Climate change is expected to further challenge water distribution and hydro-development in Pakistan and India, eventually affecting water availability in the Indus basin.
Pakistan struggles with water shortages and its downstream position to India makes it inherently vulnerable to upstream alterations to the Indus water flow.
For over a half century, rivalry over river resources has been a source of interstate tension between India and Pakistan. Despite the relatively successful Indus Water Treaty of 1960 between both countries, recent dam projects in India have caused diplomatic tensions with Pakistan.
For over a half century, rivalry over river resources has been a source of interstate tension between India and Pakistan (Wirsing & Jasparro, 2006). Following partition in 1947, India has controlled a large portion of the Indus basin including the water supply for 90% of irrigated land in Pakistan (TBL, 2014). Pre-emptive diplomatic engagement to avoid water conflict led to the Indus Water Treaty in 1960. This treaty defined the principles for sharing water from the Indus (PILDAT, 2012). Although the treaty has been largely successful in regulating water distribution between the two states and has functioned throughout recurring periods of diplomatic breakdown, recent hydro-infrastructure programs in India have caused diplomatic tensions with Pakistan.
Indus river basin
The Indus river basin originates in the Himalayan Mountains and 39% of the basin flows through India followed by 47% flowing through Pakistan (FAO, 2011). In Pakistan, 90% of the country’s food and 65% of its employment depend on agriculture sustained by the Indus Basin and its tributaries (Pohl & Schmeier, 2014). Pakistan struggles with water shortages and its downstream position to India makes it inherently vulnerable to developments on the Indus across the border.
Indus River Treaty
Under the Indus River Treaty, control over the three eastern tributaries of the Indus River—Ravi, Sutluj, and Beas—is granted to India and the three western tributaries—Indus, Jhelum, and Chenab—to Pakistan. Both states are required to ensure the flow of their rivers into the neighbouring state, with minor exceptions, including the development of particular hydropower projects and water extraction for agricultural use (Wolf & Newton, 2014).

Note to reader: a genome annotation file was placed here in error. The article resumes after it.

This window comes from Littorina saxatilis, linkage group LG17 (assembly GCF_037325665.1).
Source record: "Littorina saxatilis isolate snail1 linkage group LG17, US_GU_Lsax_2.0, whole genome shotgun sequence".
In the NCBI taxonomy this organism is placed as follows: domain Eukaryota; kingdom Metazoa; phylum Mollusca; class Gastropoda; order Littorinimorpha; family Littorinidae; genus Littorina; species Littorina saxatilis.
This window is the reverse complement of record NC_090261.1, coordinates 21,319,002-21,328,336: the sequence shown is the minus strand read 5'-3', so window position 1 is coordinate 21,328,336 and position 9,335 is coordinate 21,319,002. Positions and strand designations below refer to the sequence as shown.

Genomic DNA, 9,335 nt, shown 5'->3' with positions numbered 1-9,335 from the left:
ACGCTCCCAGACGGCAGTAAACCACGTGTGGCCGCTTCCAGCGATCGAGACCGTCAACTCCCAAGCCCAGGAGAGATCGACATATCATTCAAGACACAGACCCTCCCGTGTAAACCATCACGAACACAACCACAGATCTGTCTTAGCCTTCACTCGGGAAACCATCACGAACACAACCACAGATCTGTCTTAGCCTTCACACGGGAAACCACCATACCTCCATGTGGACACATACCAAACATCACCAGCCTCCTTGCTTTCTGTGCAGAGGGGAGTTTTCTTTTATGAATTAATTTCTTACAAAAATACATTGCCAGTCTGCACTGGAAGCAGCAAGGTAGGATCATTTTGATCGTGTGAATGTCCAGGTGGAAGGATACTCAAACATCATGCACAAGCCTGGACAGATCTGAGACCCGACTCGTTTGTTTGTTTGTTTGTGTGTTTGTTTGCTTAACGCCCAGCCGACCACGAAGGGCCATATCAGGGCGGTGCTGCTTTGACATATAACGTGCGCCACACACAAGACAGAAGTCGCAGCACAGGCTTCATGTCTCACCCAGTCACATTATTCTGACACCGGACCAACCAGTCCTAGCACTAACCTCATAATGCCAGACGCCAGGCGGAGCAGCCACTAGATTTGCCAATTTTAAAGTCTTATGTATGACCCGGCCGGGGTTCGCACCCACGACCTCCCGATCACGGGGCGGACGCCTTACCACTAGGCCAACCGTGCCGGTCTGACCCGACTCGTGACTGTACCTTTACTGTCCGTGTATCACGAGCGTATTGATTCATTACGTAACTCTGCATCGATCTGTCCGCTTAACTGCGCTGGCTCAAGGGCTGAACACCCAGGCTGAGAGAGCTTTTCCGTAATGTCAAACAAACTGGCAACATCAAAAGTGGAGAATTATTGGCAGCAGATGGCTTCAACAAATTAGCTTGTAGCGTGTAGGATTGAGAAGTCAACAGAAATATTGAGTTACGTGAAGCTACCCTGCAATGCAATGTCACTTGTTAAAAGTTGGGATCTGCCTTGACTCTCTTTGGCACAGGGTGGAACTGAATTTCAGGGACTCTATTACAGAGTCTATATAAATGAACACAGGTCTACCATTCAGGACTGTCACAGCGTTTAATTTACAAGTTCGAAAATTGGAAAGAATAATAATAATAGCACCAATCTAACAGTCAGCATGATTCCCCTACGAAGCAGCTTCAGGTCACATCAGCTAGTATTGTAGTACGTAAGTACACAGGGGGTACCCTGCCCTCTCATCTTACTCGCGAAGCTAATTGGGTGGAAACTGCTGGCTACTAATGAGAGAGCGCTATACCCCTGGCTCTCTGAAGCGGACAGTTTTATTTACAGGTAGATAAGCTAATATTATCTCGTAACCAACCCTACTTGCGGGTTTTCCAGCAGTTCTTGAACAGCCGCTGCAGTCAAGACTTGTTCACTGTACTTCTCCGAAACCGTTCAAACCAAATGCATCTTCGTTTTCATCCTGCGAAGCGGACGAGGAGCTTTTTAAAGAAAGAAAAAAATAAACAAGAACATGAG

India has arguably contributed to increased water stress within Pakistan by building dams across a number of tributaries, thus causing diplomatic tensions. Climate change is expected to further challenge water distribution and hydro-development in Pakistan and India as Himalayan glaciers are melting, initially increasing vulnerability to flooding and downstream pollution, and later affecting water availability of the Indus as a whole (Diamond, 2014; Dharmadhikary, 2008). Many Pakistanis believe that India uses its upstream dams to manipulate how much water flows down into Pakistan via the Indus. It is this inherent suspicion and mistrust between the two states that has also been used by terrorist groups to provoke anti-Indian sentiment in Pakistan, providing fertile ground for conflict (Katchinoff, 2010).
Observers from both sides have criticised the treaty as outdated and an obstruction to rational exploitation of the Indus River’s resources, as it limits possibilities of storing water (Wirsing & Jasparro, 2006). The treaty is increasingly strained as both sides pursue hydro-development projects to mitigate water and energy shortages; or to take pre-emptive action against natural disasters, such as flooding or drought, which are becoming more frequent and intense with climate change.
The World Bank as a facilitator
The World Bank brokered negotiations of the Indus Water Treaty (IWT) for ten years. As an incentive for both states to settle on the treaty, the World Bank rewarded both Pakistan and India with aid to build storage and conveyance facilities to provide water supplies that were supposedly lost by the agreement (Mustafa, 2010).
The Indus Water Treaty
Under the Indus Water Treaty a Permanent Indus Commission was established, composed of equal numbers of representatives from India and Pakistan (Wolf & Newton, 2014). All developments along the Indus must be reported to the other party. Any difference of opinion regarding interpretation of the application of the treaty is first referred to the Commission. Should a difference of opinion be acknowledged, an independent third party may be approached. If the difference of opinion is regarded as a dispute by the neutral party, a court of arbitration can be established to resolve the issue (Wasi, 2009). This process of conflict resolution has been invoked only once since the signing of the treaty. It was successful in settling the disagreement over Baglihar dam. However, Pakistan continues to express its dissatisfaction with the IWT and has suggested the treaty be reviewed (Kokab & Nawaz, 2013).
Critics of the IWT highlight that it does not allow for joint development of the Indus basin between the two states and does not consider the effect of climate change on water availability. It is also pointed out that there are no restrictions on how many dams India can build in the Indus basin, nor is water distributed quantitatively, thus creating the potential for water exploitation by India (Kokab & Nawaz, 2013).